by Ese Olumhense
In cities across the country Thursday, thousands of businesses closed in observance of the Day Without Immigrants national strike, designed to protest President Donald Trump’s immigration policies — which include the mass deportation of undocumented immigrants and the proposed U.S.-Mexico border wall.
Thousands were estimated to have abstained from work, school, and other commitments in protest and solidarity. While many nixed any shopping on Thursday, hundreds of shops and restaurants also closed or reduced their hours.
In Washington, dining services in the Senate Cafeteria were even reportedly affected by the strike, as multiple employees are said to have stayed home from work Thursday morning. As a result, the Refectory of the Senate reportedly had to shutter operations all day.
Immigration reform proponents are saying that the “highly organic” boycott’s development is powerfully illustrative of the shared power of immigrants and their allies.
“There is a growing consensus on standing up to the politics of division being played by this administration,” said Clarissa Martinez, the deputy vice president of research, advocacy, and legislation at the National Council of La Raza, the largest Latino civil rights group in the U.S.
“All you hear from this administration [about immigrants] is negative, but a vast population understand that immigrants are part of who we are, part of our economic engine,” she added.
Thursday’s anti-Trump resistance was the latest of several other mass demonstrations that have taken place since Trump’s election win, and more are coming. This week, organizers of Jan. 21’s massive Women’s March on Washington announced they too will hold a general strike — “A Day Without A Woman” — on Mar. 8, International Women’s Day.
“We ask, do businesses support our communities, or do they drain our communities?” organizers said in an Instagram post announcing the event. “Do they strive for gender equity or do they support the policies and leaders that perpetuate oppression?”
“We saw what happened when millions of us stood together in January,” the group added, “and now we know that our army of love greatly outnumbers the army of fear, greed and hatred.”
After millions turned out across the U.S. in every state for colorful women’s marches protesting Trump’s inauguration, organizers hope the coming day of action will again mobilize this “army of love” in economic resistance.
Though it’s too early to gauge the success of Thursday’s Day Without Immigrants, recent anti-Trump boycotts have proven effective. After Uber drivers broke a taxi strike during protests of Trump’s executive order barring travel from seven majority-Muslim countries at John F. Kennedy International Airport in New York in January, the #deleteuber campaign was quickly born, and upwards of 200,000 trashed the app.
The company’s CEO, Travis Kalanick, soon stepped down from Trump’s economic advisory council. Uber then announced that it would create a $3 million legal fund to help drivers from countries affected by the ban.
Despite this success, most boycotts and strikes don’t hurt companies’ revenues very much, consumer boycott experts say. The negative publicity generated by these campaigns hurts, but it’s relatively fleeting. It’s easy for consumers to get distracted, too, with so many campaigns happening at once, and social media quickly changing the conversation.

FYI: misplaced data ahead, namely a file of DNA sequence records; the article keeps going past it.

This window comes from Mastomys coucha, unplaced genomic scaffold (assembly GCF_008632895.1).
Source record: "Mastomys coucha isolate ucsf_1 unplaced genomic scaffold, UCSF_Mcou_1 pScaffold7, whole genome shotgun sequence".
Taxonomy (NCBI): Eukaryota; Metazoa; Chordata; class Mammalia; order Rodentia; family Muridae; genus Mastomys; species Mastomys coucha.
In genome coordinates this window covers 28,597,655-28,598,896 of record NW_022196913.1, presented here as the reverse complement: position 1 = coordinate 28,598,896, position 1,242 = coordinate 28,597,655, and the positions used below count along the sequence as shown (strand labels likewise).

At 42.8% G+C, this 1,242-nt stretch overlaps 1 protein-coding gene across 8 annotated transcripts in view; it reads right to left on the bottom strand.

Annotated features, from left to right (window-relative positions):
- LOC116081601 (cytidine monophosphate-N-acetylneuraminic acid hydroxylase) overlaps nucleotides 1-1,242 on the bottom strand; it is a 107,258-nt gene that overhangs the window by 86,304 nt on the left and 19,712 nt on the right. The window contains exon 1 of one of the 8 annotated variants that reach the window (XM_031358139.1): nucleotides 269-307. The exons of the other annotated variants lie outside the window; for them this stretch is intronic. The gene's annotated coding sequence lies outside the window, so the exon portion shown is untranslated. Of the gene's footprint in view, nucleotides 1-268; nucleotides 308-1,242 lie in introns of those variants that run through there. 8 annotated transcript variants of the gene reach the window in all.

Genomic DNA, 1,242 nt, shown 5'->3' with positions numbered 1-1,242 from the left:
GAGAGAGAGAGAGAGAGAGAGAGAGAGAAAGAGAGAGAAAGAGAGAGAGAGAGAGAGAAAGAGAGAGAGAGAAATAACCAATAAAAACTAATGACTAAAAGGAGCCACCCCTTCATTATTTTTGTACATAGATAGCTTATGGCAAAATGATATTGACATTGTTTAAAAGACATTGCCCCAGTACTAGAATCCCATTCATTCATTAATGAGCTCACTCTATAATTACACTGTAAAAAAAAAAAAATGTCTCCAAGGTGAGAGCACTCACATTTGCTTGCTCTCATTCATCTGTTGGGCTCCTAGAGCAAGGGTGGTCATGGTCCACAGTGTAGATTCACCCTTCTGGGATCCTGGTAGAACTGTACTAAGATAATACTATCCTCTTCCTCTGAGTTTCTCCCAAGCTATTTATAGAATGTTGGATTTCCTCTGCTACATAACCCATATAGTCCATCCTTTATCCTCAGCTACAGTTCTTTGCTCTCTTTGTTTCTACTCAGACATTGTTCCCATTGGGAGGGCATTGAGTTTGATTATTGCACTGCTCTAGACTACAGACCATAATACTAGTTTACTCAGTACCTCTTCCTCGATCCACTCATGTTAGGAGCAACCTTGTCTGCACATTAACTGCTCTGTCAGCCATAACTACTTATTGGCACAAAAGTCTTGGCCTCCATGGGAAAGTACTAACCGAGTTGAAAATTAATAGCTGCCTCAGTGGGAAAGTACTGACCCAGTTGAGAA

“We’re just overrun with boycotts at the moment,” Brayden King, a Northwestern University professor who researches the effects of social movements on corporate behavior recently told Fast Company. “We may be starting to see boycott fatigue.”
Other recent general strike actions point to potential “boycott burnout.” Even before the era of social media and viral outrage, “Day Without” campaigns struggled to maintain momentum, indicating that such actions may ultimately be more of a sociopolitical statement than an economic offensive.
On May 1, 2006, the “Great American Boycott” saw millions of marchers stay home from work and school in protest of the proposed Border Protection, Antiterrorism, and Illegal Immigration Control Act of 2005. That legislation addressed illegal immigration by bolstering of immigration laws and border protection measures, and made undocumented presence in the U.S. a felony. It also made providing humanitarian assistance to undocumented immigrants a crime.
Since it lasted only one day, some argue the success of the strike — which took place on International Workers’ Day — was limited. Protests also simmered when the bill died in the Senate.
“Our economy is just too big and diverse for any group, no matter how well organized, to have much of an impact,” said Dr. Carl Horowitz, director of the Organized Labor Accountability Project at the conservative National Legal and Policy Center, after the 2006 strike.
Horowitz’ feelings have changed little over the past decade. If immigrant groups are unable to get support beyond their base, he says, the situation will remain static. That backing could be hard to find, Horowitz believes, as many feel that, because undocumented immigrants have broken the law to either get to the U.S. or stay in the country, they must deal with the consequences of those actions.
“It’s like someone who kills his parents then says ‘Hey, I want leniency, I’m an orphan,’” he said.
Though Horowitz is skeptical about the actual impact the “idealistic” women’s strike will have, he is certain of one thing: organized mass resistance efforts will continue.
“This is going to continue as long as Trump is president,” he said. “And if he gets re-elected, for the four years after that.”